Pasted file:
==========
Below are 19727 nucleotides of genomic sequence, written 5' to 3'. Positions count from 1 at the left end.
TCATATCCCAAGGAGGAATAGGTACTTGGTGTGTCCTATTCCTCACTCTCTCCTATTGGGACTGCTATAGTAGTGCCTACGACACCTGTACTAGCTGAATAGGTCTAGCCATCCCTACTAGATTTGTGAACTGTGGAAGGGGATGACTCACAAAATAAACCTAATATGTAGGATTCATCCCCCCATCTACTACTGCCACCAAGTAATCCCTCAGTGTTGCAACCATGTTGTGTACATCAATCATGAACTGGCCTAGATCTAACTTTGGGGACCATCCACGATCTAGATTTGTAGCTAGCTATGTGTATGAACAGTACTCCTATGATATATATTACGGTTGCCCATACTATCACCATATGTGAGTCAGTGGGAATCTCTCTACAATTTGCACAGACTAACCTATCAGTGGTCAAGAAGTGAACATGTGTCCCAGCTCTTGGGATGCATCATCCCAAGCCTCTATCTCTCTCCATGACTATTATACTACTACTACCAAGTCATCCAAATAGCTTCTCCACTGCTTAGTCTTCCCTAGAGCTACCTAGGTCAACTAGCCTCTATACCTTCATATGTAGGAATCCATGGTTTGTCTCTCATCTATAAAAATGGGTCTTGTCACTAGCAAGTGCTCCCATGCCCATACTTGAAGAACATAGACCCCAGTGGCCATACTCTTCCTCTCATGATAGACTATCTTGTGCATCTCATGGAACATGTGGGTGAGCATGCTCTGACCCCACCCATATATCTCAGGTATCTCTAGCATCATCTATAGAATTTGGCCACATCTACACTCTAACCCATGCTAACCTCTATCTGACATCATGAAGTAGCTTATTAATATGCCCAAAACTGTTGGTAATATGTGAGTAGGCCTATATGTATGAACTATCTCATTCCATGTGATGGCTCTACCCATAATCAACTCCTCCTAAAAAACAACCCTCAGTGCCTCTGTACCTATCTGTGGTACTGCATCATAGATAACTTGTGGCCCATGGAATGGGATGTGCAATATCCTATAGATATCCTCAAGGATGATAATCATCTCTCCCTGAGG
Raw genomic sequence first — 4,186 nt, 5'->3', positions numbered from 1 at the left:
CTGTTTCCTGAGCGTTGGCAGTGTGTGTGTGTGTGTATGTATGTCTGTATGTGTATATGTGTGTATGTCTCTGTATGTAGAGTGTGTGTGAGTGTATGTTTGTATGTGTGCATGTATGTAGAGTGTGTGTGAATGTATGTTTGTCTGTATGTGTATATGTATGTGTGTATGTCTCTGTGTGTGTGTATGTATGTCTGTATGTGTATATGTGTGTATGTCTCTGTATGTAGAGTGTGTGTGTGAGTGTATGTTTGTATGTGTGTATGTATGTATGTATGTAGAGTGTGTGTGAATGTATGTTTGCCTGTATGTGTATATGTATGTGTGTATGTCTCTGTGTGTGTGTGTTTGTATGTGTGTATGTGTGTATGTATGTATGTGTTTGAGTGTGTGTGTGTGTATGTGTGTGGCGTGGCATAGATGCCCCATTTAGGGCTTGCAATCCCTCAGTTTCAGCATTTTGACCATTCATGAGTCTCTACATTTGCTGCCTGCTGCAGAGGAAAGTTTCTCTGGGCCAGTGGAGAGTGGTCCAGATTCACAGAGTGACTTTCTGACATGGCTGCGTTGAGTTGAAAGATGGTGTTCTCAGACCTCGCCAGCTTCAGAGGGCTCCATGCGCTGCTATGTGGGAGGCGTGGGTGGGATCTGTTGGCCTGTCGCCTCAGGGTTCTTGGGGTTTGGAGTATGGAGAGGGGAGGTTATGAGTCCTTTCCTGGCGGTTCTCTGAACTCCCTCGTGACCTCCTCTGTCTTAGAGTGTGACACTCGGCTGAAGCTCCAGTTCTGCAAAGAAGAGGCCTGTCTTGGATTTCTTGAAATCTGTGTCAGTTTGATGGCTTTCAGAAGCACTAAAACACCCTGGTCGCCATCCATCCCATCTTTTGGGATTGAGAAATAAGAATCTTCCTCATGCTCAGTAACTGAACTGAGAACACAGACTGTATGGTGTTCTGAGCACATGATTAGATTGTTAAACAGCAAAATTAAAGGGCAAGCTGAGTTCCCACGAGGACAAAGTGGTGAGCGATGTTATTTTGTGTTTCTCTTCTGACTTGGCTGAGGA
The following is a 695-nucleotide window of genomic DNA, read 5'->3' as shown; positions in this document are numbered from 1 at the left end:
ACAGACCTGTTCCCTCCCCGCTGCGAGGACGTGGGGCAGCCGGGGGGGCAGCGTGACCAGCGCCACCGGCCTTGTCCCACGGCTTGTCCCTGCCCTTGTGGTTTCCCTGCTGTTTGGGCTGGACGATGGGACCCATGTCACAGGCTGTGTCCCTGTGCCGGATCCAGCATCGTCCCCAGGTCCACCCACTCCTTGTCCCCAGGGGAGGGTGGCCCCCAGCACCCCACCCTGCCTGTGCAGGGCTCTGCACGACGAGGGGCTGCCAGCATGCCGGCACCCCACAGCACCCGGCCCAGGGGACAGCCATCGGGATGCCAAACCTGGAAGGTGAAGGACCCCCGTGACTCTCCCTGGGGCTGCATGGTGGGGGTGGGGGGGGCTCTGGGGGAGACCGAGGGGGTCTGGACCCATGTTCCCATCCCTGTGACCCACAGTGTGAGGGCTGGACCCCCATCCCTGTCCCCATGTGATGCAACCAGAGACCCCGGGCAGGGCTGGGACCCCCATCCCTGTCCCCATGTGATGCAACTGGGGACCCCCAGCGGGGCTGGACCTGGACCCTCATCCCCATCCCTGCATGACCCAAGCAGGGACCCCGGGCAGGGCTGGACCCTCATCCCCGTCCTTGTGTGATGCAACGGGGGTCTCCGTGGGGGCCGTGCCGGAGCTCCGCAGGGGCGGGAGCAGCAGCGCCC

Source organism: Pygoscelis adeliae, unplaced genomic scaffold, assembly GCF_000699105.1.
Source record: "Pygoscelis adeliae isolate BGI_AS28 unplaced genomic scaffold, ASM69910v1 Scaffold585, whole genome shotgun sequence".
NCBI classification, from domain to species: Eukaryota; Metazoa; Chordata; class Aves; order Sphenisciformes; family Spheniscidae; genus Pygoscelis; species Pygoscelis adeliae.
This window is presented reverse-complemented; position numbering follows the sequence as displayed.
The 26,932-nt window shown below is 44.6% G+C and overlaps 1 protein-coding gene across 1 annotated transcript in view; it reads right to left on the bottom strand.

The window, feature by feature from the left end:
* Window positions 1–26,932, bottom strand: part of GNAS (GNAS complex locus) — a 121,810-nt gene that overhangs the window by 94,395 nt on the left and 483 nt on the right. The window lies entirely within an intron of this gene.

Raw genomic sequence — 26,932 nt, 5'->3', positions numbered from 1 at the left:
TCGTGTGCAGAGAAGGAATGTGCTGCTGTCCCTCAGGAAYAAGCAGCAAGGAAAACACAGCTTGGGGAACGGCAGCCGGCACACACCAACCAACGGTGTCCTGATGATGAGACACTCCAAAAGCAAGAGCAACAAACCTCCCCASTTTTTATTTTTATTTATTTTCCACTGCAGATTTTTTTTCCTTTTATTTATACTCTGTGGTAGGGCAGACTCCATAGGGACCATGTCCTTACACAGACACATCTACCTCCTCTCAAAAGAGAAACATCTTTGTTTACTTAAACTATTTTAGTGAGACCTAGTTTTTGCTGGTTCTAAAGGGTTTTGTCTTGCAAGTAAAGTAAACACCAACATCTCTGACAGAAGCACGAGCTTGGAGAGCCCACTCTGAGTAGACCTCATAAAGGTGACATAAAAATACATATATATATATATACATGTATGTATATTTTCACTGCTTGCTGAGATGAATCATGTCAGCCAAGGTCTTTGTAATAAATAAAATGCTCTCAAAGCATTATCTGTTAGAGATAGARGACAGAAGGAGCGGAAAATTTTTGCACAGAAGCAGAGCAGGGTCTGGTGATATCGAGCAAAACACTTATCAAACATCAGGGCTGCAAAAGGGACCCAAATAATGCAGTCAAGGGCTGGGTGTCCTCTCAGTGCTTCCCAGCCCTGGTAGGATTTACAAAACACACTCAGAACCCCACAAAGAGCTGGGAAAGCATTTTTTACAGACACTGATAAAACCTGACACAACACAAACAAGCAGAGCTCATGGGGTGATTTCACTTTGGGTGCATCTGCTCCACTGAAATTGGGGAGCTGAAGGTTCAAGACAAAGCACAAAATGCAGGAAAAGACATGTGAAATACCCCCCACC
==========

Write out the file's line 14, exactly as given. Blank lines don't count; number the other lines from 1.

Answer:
Raw genomic sequence — 26,932 nt, 5'->3', positions numbered from 1 at the left: